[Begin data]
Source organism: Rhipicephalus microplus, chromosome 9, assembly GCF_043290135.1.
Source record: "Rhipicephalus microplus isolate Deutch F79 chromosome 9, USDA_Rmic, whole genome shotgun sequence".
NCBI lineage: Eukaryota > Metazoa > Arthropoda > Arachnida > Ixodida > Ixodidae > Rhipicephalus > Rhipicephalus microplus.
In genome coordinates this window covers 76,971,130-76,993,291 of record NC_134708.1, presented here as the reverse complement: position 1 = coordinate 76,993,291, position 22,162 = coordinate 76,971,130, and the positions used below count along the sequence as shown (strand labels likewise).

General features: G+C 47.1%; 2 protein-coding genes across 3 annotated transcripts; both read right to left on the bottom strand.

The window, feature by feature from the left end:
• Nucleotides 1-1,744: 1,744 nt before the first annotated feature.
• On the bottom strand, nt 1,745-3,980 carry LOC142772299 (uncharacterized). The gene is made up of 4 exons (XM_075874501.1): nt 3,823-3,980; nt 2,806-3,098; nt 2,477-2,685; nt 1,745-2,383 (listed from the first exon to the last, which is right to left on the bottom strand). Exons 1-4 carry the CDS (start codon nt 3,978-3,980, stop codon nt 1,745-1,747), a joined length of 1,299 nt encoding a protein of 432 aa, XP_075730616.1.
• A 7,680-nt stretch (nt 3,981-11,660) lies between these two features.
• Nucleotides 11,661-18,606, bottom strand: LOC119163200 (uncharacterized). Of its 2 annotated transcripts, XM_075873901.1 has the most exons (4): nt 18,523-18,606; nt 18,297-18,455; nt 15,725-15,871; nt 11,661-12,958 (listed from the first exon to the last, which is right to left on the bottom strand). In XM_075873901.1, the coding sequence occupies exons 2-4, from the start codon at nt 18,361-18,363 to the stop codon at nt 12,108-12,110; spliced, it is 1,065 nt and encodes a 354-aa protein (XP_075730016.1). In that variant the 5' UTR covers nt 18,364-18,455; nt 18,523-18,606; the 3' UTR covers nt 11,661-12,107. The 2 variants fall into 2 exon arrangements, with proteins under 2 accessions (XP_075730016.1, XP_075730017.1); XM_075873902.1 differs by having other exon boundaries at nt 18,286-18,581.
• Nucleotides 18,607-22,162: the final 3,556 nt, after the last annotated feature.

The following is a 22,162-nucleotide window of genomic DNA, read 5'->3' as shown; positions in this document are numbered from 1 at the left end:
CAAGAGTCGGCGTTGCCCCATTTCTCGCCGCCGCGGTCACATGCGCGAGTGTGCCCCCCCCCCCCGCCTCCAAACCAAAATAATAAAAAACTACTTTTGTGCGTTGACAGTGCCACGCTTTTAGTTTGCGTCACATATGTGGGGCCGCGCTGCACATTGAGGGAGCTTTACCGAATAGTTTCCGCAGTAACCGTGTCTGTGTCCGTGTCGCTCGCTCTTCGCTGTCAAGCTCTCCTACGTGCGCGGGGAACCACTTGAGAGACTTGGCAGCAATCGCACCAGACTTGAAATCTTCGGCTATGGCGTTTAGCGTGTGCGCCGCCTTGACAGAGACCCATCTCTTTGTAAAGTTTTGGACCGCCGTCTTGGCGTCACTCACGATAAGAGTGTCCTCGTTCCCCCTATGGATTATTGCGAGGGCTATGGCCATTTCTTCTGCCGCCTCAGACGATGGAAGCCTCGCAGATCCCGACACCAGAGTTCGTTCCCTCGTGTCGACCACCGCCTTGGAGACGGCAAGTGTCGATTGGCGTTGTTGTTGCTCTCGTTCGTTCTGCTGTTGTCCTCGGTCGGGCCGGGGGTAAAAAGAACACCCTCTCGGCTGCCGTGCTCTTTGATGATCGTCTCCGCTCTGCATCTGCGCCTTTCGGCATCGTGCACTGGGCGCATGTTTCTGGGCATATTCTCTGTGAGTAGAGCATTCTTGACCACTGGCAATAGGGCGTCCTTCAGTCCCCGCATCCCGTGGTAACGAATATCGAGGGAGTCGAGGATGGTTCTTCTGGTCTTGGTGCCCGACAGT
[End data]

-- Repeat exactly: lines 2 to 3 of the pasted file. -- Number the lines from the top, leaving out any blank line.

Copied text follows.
Source record: "Rhipicephalus microplus isolate Deutch F79 chromosome 9, USDA_Rmic, whole genome shotgun sequence".
NCBI lineage: Eukaryota > Metazoa > Arthropoda > Arachnida > Ixodida > Ixodidae > Rhipicephalus > Rhipicephalus microplus.